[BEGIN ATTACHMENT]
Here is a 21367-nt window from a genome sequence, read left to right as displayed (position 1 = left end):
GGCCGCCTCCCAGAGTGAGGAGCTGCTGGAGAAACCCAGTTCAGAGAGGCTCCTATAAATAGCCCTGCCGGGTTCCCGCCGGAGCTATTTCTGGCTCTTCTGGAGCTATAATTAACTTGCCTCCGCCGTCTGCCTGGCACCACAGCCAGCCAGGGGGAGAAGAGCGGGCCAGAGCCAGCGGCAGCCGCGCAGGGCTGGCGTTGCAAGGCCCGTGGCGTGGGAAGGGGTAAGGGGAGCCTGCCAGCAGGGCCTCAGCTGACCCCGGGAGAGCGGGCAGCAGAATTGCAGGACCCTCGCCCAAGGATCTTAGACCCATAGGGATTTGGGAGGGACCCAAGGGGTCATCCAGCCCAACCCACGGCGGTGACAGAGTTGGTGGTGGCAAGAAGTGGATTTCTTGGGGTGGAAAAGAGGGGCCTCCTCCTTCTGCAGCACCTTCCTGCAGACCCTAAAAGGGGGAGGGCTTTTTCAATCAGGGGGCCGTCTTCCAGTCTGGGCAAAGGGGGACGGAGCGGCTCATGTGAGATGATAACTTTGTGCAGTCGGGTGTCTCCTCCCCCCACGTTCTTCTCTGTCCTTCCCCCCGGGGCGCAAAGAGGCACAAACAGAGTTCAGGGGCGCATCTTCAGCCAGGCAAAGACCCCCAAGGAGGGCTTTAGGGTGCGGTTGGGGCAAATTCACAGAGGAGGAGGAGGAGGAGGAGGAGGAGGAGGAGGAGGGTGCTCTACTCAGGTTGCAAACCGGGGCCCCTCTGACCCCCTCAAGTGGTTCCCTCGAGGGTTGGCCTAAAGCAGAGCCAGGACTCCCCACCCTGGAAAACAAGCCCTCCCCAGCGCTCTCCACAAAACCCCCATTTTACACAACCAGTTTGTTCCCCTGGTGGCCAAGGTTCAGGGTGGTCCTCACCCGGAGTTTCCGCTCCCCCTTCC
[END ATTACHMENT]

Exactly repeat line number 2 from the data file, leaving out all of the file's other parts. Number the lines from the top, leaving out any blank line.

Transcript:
GGCCGCCTCCCAGAGTGAGGAGCTGCTGGAGAAACCCAGTTCAGAGAGGCTCCTATAAATAGCCCTGCCGGGTTCCCGCCGGAGCTATTTCTGGCTCTTCTGGAGCTATAATTAACTTGCCTCCGCCGTCTGCCTGGCACCACAGCCAGCCAGGGGGAGAAGAGCGGGCCAGAGCCAGCGGCAGCCGCGCAGGGCTGGCGTTGCAAGGCCCGTGGCGTGGGAAGGGGTAAGGGGAGCCTGCCAGCAGGGCCTCAGCTGACCCCGGGAGAGCGGGCAGCAGAATTGCAGGACCCTCGCCCAAGGATCTTAGACCCATAGGGATTTGGGAGGGACCCAAGGGGTCATCCAGCCCAACCCACGGCGGTGACAGAGTTGGTGGTGGCAAGAAGTGGATTTCTTGGGGTGGAAAAGAGGGGCCTCCTCCTTCTGCAGCACCTTCCTGCAGACCCTAAAAGGGGGAGGGCTTTTTCAATCAGGGGGCCGTCTTCCAGTCTGGGCAAAGGGGGACGGAGCGGCTCATGTGAGATGATAACTTTGTGCAGTCGGGTGTCTCCTCCCCCCACGTTCTTCTCTGTCCTTCCCCCCGGGGCGCAAAGAGGCACAAACAGAGTTCAGGGGCGCATCTTCAGCCAGGCAAAGACCCCCAAGGAGGGCTTTAGGGTGCGGTTGGGGCAAATTCACAGAGGAGGAGGAGGAGGAGGAGGAGGAGGAGGAGGAGGGTGCTCTACTCAGGTTGCAAACCGGGGCCCCTCTGACCCCCTCAAGTGGTTCCCTCGAGGGTTGGCCTAAAGCAGAGCCAGGACTCCCCACCCTGGAAAACAAGCCCTCCCCAGCGCTCTCCACAAAACCCCCATTTTACACAACCAGTTTGTTCCCCTGGTGGCCAAGGTTCAGGGTGGTCCTCACCCGGAGTTTCCGCTCCCCCTTCC